Disaster hits close to home

We live in central Mississippi where spring often brings tremendous rains, storms full of howling wind, hail lashing rain and some time tornados. Last weekend we had such a storm drag its fury across the State. An F-4, 1.75 mile wide tornado swept, sucked and pulled itself nearly 200 miles across the state.  Leaving scores and scores of flatten, and wrenched buildings, homes, churches, business, humble and grand.  People are devastated. Lives have been lost and it astounds me that with the 175 mile per hour winds that sheared trees in half, thirds and ripped roots up from the ground there were not more lives lost, or people injured. The destruction is jaw-dropping.

My husband and I both saw the vast damage that Hurricane Katrina wrought along the Gulf coast and the unimaginable impact of the combined forces of Hurricane Katrina with the broken levees in New Orleans. The damage in Yazoo City and other locations in Mississippi ranks with the damage we saw in the late summer of 2005. We have also seen the resilience and steady, if painfully slow at times rebuilding of people’s lives, physically and emotionally.  We have seen the generous nature of others not directly impacted by a disaster, natural of otherwise.

For images, stories and more information about the tornado…just click here.

If you are wondering how you could lend a hand, please consider making a donation to the Central Mississippi Red Cross. I know that money is tight for so many of us, but if you can make a donation of any size that will go a long way to helping people rebuild their lives in both the short and long term.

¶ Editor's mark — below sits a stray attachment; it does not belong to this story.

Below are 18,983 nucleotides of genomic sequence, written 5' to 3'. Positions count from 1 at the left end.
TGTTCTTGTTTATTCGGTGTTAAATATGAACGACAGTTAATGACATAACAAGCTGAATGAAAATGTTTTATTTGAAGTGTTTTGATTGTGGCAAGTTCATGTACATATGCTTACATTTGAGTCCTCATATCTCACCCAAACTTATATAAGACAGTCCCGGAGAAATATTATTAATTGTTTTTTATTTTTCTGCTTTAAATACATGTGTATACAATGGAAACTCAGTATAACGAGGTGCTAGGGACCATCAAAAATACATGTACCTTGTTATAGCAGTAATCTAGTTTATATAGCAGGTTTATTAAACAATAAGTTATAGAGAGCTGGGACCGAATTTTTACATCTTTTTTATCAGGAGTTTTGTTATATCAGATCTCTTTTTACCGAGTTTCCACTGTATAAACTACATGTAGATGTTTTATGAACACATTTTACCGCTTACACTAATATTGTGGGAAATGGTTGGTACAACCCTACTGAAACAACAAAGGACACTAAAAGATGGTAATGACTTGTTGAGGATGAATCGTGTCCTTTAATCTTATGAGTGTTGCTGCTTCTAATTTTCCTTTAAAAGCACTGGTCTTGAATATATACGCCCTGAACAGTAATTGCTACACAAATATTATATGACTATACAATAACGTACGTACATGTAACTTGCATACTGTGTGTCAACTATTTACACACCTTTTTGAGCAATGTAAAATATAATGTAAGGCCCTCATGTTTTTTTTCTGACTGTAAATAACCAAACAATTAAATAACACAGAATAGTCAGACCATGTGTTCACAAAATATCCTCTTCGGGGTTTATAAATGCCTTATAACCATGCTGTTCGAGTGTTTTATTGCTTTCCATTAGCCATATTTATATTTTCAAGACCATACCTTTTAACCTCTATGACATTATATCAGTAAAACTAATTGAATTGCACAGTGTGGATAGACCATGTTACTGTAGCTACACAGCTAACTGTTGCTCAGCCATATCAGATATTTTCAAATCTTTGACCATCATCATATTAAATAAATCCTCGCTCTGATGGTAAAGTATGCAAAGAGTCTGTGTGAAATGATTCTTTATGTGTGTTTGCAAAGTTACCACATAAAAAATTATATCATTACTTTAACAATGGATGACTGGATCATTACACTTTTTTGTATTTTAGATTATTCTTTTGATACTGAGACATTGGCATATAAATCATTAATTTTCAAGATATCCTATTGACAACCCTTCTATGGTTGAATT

Upcoming Workshop

I am excited to announce my upcoming workshop, my first held in Mississippi.

Knowing and Living Your Values: A Path for Harmony and Happiness

People who live the “good life” in a fundamental way, live with happiness grounded in a deep-rooted sense of harmony and flow with the values. This sense of happiness a profound satisfaction and contentment is reflected in how they live their daily lives.

Your happiness and harmony increase when you:

¨      Are crystal clear about the values most important to you.

¨      Make decisions that are guided by your most important values.

¨      You bring integrity to everything you do

Date: Saturday, June 5, 2010                Time: 2:00 pm – 4:00 pm

Location: Joyflow Yoga, 7048 Old Canton Rd, Ridgeland, MS

RSVP by Wednesday, June 2, 2010 at 601-613-4317

Happiness is that state of consciousness which proceeds from the achievement of one’s values. – Ayn Rand

For all the details just click here: Knowing and Living Your Values: A Path for Harmony and Happiness

Perfect Moments

Don’t waste yourself in rejection, nor bark against the bad, but chant the beauty of the good. – Ralph Waldo Emerson

Some days we all need to be reminded that beauty exists, even in the darkest moments, in spite of the most discouraging or frightening news. Not long ago I wrote about a dear friend who was diagnosed with Multiple Sclerosis.  She said she was going to stop and smell the proverbial roses and if this blog had a scratch and sniff option I would perfume this post, but it does not. So instead I hope you will enjoy this photo I look on a vacation two summers ago.

The geranium was on the porch of a cousin in Lithuania. Not a romantic wrap around porch with rockers, but a small, concrete affair like a jutting lip on the face of a stark Soviet area building, only wide enough for 2 people to stand and deep enough for a folding chair or two. The view was the busy street below and the apartment buildings across the way. It was simple. But the light came through and highlighted to beauty of the wood panel along the sidewall and the sole plant on the porch and in that moment it was perfect. What is more wonderful than a perfect moment?